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|The Wind That Shakes the Barley|
|R E V I E W B Y R I C H C L I N E||
dir Ken Loach|
scr Paul Laverty
with Cillian Murphy, Pádraic Delaney, Liam Cunningham, Orla Fitzgerald, Laurence Barry, Damian Kearney, Roger Allam, John Crean, Frank Rourke, Myles Horgan, Mary Riordan, Mary Murphy
release UK 23.Jun.06,
05/Ireland Pathé 2h07
Freedom fighters: Murphy and Cunningham
To break the ties that bound us,
Ah but harder still to bear the shame
Of foreign chains around us.
And so I said: the mountain glen
I'll seek at morning early
And join the brave united men
While soft winds shake the barley.
- Robert Dwyer Joyce
Loach and Laverty once again bring their considerable skills to bear on a thorny political situation (see also Land and Freedom or Carla's Song), this time the English-Irish conflict. The result is powerfully authentic, gripping and emotionally shattering.
Damien (Cillian Murphy) is a young doctor in small-town 1920 Ireland who's getting more and more involved with his brother Teddy (Delaney) in resisting the indignities and violence inflicted by the British military. As their movement gains momentum, the British retaliate in vicious ways, eventually blackmailing the entire populace into voting in favour of a treaty (basically: vote yes or we'll launch an "immediate, terrible war"). And as the opposing Irish Republican Army grows, things get increasingly ugly.
Murphy adeptly carries us along on Dan's shocking journey--maintaining his idealistic belief that justice will prevail, even in the face of unspeakable atrocities. "We have to drive them out" is the rallying call, and after 700 years of outside rule, with increasing humiliation and horror, we can identify with their quest for self-rule. Loach and Laverty don't really establish the context; they just throw us right into the middle of it and tell the story from one sensitive man's perspective.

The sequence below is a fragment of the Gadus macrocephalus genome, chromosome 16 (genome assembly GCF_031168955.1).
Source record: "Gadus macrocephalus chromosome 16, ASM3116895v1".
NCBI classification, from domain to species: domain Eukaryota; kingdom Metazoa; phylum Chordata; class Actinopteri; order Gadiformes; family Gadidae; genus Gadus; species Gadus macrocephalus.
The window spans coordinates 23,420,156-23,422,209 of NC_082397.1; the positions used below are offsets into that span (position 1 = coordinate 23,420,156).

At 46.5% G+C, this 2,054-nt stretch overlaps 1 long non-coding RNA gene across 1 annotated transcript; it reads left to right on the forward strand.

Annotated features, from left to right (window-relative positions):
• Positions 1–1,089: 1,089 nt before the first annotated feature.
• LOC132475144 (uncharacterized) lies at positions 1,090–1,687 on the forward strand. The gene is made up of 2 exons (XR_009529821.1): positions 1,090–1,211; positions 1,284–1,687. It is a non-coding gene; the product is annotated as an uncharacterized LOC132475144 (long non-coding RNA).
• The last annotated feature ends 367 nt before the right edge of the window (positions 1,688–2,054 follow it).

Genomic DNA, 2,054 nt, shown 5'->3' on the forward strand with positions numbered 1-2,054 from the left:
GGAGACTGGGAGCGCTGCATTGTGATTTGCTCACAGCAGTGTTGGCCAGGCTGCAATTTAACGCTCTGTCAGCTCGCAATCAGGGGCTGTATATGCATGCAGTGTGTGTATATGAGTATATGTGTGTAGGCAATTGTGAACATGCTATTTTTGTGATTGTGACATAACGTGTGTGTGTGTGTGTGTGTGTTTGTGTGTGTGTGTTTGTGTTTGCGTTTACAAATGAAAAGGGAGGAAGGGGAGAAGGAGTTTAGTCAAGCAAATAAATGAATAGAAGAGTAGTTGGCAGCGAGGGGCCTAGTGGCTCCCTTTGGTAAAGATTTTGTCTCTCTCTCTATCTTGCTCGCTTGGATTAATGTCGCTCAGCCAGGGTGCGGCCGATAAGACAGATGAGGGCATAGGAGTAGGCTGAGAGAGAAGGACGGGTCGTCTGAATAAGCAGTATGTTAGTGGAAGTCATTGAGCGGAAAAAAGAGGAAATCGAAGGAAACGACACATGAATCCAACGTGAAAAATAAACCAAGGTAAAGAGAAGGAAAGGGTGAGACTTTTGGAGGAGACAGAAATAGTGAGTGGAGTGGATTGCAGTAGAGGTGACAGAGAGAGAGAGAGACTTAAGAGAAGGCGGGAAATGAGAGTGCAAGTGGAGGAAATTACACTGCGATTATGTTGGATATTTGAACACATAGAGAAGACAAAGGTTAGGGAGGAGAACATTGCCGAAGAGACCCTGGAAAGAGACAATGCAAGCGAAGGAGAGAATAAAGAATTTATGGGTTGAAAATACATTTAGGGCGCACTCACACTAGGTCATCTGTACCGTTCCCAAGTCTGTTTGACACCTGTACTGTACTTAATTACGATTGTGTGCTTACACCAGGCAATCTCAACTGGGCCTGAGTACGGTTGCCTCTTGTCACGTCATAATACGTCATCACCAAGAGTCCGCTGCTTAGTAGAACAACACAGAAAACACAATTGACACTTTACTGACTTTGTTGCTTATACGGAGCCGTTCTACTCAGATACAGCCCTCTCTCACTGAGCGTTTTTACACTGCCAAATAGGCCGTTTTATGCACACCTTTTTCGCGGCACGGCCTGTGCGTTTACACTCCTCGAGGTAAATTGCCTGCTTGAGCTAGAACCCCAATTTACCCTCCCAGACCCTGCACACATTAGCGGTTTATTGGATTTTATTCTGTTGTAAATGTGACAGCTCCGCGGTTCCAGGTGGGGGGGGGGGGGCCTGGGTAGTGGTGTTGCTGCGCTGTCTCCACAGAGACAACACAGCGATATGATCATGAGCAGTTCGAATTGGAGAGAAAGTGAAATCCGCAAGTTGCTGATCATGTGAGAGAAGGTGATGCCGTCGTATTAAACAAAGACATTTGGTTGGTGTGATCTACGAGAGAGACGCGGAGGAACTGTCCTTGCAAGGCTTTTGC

This is rough, edgy, honest filmmaking that doesn't shy away from the violent realities or the philosophical discussions. We feel the anguish and regret, the impossible decisions, desperate hope "that this is worth it". Although the Brits are basically just evil thugs, the Irish characters grapple with social justice in powerfully personal and complex ways. And Loach films it with a raw attention to detail that allows us to focus on the characters and the issues they're grappling with.
There's rather a lot of talking in the film, especially the long group meetings in which the rebels thrash out their ideas. But there are so many important themes here, that the film hits gold every few minutes: "It's not what you're against; it's what you're for". And by investing so strongly in the people, Loach earns the painful irony of his abrupt conclusion, leaving us haunted by the realities of how human beings treat each other. And why.
|D Coenen, Netherlands: "From the first minutes this film sets the tone for the rest of the movie. A lot of violence, shouting, shooting and beating are following each other up. The Film shows that both the Irish Side and the English side commit cruelties and loose sight of what they are initially fighting for. Too bad about the end, because I quessed it after half an hour." (29.Nov.06)|
© 2006 by Rich Cline, Shadows on the Wall
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